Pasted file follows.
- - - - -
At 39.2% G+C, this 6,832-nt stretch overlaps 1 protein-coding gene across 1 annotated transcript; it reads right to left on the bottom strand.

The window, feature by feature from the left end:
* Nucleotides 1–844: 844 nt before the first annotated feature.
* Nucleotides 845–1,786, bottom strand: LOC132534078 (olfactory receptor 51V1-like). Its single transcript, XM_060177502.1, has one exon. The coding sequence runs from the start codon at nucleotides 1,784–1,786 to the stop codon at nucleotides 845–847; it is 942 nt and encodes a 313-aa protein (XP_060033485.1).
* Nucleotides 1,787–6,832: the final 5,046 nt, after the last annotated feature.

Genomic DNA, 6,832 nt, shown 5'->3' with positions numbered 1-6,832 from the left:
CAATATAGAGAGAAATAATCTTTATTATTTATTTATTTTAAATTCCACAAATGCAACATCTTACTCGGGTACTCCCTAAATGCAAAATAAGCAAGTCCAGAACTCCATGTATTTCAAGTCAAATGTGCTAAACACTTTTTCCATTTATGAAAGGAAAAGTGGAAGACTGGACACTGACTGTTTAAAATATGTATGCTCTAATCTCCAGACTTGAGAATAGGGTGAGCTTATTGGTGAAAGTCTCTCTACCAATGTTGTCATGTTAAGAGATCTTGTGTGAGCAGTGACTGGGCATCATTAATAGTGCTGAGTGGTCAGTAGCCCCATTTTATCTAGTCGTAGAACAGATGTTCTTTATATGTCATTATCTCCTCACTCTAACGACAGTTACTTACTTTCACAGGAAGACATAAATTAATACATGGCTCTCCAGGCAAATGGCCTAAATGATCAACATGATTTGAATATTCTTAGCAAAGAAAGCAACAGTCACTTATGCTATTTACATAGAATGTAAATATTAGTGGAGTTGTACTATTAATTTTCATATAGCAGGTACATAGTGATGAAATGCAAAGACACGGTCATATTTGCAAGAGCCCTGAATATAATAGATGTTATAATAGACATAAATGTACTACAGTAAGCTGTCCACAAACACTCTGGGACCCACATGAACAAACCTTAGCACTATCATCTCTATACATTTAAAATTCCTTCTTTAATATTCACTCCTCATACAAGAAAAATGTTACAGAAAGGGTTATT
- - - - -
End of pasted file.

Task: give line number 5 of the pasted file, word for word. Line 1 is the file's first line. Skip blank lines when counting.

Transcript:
* Nucleotides 1,787–6,832: the final 5,046 nt, after the last annotated feature.